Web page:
Tuesday, October 25, 2011

Beautiful blooms

I can't believe I haven't posted since August. What have I been doing? I do seem to have been busy - getting the garden ready for spring/summer planting and getting some vegetables in, finishing entries for our Festival of Quilts in 10 days, 'acting up' at work while the boss was on leave, making some interesting family history finds and I can't think what else. I shall try and make amends and write a few posts to fill in, over the next few days.

You may have noticed that I like colour and flowers. I was very pleased with my first flush of roses. I only have 10 bushes and the blooms were huge and splendid. Perhaps it was that I gave them more fertiliser this year, or the fact that it was horse manure...

These are Peace and Mr Lincoln. I still have a lot to learn about roses though - we get a reasonable second flush later in the season, but don't seem to get the continual flowering that many of the gardens round about seem to have. Perhaps I need more bushes!
I put in some sweet peas and have had a better result than my previous attempts.

Apart from loving the fragrance of them, sweet peas have special memories for me from my childhood. My father was a Freemason, and the annual installation ceremony and ball for the new Master was held in early spring. The wives decorated the Town Hall for the occasion and the new Master's wife planned the decor/theme. The sweet peas had to be planted about February to be 'ready for the ball' - there seemed to be a bit of one-upmanship for the lady who got it right each year!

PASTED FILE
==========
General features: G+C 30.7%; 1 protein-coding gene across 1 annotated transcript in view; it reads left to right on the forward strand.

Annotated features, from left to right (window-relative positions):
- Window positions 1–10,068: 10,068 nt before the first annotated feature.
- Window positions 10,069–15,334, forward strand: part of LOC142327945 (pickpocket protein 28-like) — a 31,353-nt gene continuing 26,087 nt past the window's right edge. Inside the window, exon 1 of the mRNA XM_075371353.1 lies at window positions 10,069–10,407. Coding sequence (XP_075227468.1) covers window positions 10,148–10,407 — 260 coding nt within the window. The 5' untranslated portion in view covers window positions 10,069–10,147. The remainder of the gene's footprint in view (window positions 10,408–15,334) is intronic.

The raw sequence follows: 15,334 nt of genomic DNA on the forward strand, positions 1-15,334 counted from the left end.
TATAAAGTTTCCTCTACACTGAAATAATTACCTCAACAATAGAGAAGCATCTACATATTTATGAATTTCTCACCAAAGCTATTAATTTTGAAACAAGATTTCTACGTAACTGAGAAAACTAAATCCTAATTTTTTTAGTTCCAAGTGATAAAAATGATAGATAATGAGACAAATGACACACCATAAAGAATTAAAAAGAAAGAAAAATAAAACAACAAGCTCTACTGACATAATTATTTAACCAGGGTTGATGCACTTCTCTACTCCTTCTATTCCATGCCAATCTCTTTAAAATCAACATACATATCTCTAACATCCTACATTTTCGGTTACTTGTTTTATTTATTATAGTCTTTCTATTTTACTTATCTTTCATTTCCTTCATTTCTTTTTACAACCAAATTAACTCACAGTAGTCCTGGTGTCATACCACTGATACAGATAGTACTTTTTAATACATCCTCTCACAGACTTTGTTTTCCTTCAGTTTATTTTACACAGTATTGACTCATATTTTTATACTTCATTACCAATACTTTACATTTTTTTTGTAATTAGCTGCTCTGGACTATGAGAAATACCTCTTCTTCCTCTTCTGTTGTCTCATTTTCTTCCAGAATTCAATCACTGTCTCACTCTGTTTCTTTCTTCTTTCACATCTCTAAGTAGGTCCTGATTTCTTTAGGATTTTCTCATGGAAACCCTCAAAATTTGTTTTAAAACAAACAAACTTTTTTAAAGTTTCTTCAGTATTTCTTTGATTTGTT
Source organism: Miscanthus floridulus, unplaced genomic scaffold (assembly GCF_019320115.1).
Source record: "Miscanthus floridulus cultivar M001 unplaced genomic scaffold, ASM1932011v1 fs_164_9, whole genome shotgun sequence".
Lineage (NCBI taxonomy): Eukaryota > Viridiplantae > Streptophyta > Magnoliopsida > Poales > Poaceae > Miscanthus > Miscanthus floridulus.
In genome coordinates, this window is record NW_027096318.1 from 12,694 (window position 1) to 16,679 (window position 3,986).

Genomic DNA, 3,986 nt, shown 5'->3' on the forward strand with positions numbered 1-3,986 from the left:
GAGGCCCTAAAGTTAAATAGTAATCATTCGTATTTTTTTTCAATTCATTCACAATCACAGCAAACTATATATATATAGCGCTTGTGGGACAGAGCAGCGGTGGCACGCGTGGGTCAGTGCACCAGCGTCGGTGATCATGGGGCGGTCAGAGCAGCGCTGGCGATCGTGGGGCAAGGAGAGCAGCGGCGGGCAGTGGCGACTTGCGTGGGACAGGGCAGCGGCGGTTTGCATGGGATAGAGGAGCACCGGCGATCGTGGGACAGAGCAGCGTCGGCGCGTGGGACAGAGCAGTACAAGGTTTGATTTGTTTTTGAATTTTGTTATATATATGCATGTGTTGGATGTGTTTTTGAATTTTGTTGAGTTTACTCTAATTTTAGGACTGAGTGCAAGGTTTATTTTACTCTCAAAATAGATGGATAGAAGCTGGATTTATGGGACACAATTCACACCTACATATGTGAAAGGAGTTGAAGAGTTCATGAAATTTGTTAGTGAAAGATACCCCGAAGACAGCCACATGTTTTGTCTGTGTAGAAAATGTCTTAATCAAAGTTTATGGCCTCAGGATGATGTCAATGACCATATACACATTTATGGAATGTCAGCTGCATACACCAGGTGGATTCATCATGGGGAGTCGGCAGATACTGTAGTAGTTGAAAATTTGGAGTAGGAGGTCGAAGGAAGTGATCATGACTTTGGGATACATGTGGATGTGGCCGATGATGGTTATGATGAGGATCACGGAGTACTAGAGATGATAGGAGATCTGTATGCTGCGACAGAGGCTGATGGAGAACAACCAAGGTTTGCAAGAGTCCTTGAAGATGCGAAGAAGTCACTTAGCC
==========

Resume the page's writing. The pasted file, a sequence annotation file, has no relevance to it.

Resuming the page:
A couple of other memories from these balls back in the 60s and 70s, are us kids going along for a while to sit in the balcony and watch the dancing, until someone took all the kids home. They began with a Grand March which filled the floor and was usually led by Dad - from pairs, to fours, eights and sixteeens, into a snail and through the arches before waltzing at the end. The colour and movement of the gowns and the way all the dancers moved in unison was magical to watch - so unlike a jittery, jumpy dance floor these days. The ladies 'made it' if their dress was written up in the local newspaper, and the biggest nightmare was to have gone to Adelaide and bought a dress and find that someone else had bought the same one! That didn't happen to Mum as she made her own. Mum and Dad loved to dance, and went to balls in many towns round about, going as far as 90 miles, driving there and back the same night.

Well that has been a little bit of history, not what I have been up to in the last few weeks. I will get back to that soon.

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